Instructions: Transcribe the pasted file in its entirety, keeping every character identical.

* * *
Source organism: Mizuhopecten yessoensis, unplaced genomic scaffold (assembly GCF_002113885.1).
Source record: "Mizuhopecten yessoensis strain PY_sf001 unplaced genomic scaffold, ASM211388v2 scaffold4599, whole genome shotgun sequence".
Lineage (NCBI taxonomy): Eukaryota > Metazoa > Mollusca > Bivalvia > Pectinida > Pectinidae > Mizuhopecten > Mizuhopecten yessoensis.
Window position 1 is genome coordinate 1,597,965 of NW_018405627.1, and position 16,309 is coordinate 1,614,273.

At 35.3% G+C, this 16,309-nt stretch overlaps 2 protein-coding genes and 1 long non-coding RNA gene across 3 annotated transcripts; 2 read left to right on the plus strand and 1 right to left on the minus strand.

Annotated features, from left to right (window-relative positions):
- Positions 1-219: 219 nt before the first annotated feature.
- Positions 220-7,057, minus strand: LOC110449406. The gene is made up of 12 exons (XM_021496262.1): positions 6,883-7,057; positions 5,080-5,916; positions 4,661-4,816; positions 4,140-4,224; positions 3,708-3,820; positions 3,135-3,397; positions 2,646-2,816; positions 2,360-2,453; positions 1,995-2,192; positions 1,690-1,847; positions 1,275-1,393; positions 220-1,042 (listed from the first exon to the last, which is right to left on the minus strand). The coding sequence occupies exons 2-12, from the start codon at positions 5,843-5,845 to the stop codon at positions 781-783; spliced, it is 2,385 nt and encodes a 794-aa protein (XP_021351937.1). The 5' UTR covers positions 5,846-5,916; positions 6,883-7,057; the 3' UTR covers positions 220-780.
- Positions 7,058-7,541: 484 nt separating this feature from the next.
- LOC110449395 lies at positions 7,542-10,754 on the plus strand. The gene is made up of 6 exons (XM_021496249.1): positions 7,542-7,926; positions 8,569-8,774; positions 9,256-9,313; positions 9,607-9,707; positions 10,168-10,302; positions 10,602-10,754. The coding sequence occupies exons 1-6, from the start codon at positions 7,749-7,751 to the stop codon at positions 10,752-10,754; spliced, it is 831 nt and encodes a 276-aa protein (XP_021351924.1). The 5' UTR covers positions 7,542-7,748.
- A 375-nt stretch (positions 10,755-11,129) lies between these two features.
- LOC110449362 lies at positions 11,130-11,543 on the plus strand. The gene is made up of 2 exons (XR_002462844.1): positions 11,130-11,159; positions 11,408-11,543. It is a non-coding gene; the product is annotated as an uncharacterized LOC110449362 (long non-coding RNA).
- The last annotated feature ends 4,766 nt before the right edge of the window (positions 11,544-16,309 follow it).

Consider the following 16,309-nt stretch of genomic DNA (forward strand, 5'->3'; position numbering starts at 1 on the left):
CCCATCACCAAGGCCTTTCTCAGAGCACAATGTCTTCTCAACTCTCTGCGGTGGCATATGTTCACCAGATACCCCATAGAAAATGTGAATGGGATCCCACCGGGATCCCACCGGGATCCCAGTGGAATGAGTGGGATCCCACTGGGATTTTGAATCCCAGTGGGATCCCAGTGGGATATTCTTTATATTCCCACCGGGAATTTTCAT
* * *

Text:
Source organism: Mizuhopecten yessoensis, unplaced genomic scaffold (assembly GCF_002113885.1).
Source record: "Mizuhopecten yessoensis strain PY_sf001 unplaced genomic scaffold, ASM211388v2 scaffold4599, whole genome shotgun sequence".
Lineage (NCBI taxonomy): Eukaryota > Metazoa > Mollusca > Bivalvia > Pectinida > Pectinidae > Mizuhopecten > Mizuhopecten yessoensis.
Window position 1 is genome coordinate 1,597,965 of NW_018405627.1, and position 16,309 is coordinate 1,614,273.

At 35.3% G+C, this 16,309-nt stretch overlaps 2 protein-coding genes and 1 long non-coding RNA gene across 3 annotated transcripts; 2 read left to right on the plus strand and 1 right to left on the minus strand.

Annotated features, from left to right (window-relative positions):
- Positions 1-219: 219 nt before the first annotated feature.
- Positions 220-7,057, minus strand: LOC110449406. The gene is made up of 12 exons (XM_021496262.1): positions 6,883-7,057; positions 5,080-5,916; positions 4,661-4,816; positions 4,140-4,224; positions 3,708-3,820; positions 3,135-3,397; positions 2,646-2,816; positions 2,360-2,453; positions 1,995-2,192; positions 1,690-1,847; positions 1,275-1,393; positions 220-1,042 (listed from the first exon to the last, which is right to left on the minus strand). The coding sequence occupies exons 2-12, from the start codon at positions 5,843-5,845 to the stop codon at positions 781-783; spliced, it is 2,385 nt and encodes a 794-aa protein (XP_021351937.1). The 5' UTR covers positions 5,846-5,916; positions 6,883-7,057; the 3' UTR covers positions 220-780.
- Positions 7,058-7,541: 484 nt separating this feature from the next.
- LOC110449395 lies at positions 7,542-10,754 on the plus strand. The gene is made up of 6 exons (XM_021496249.1): positions 7,542-7,926; positions 8,569-8,774; positions 9,256-9,313; positions 9,607-9,707; positions 10,168-10,302; positions 10,602-10,754. The coding sequence occupies exons 1-6, from the start codon at positions 7,749-7,751 to the stop codon at positions 10,752-10,754; spliced, it is 831 nt and encodes a 276-aa protein (XP_021351924.1). The 5' UTR covers positions 7,542-7,748.
- A 375-nt stretch (positions 10,755-11,129) lies between these two features.
- LOC110449362 lies at positions 11,130-11,543 on the plus strand. The gene is made up of 2 exons (XR_002462844.1): positions 11,130-11,159; positions 11,408-11,543. It is a non-coding gene; the product is annotated as an uncharacterized LOC110449362 (long non-coding RNA).
- The last annotated feature ends 4,766 nt before the right edge of the window (positions 11,544-16,309 follow it).

Consider the following 16,309-nt stretch of genomic DNA (forward strand, 5'->3'; position numbering starts at 1 on the left):
CCCATCACCAAGGCCTTTCTCAGAGCACAATGTCTTCTCAACTCTCTGCGGTGGCATATGTTCACCAGATACCCCATAGAAAATGTGAATGGGATCCCACCGGGATCCCACCGGGATCCCAGTGGAATGAGTGGGATCCCACTGGGATTTTGAATCCCAGTGGGATCCCAGTGGGATATTCTTTATATTCCCACCGGGAATTTTCAT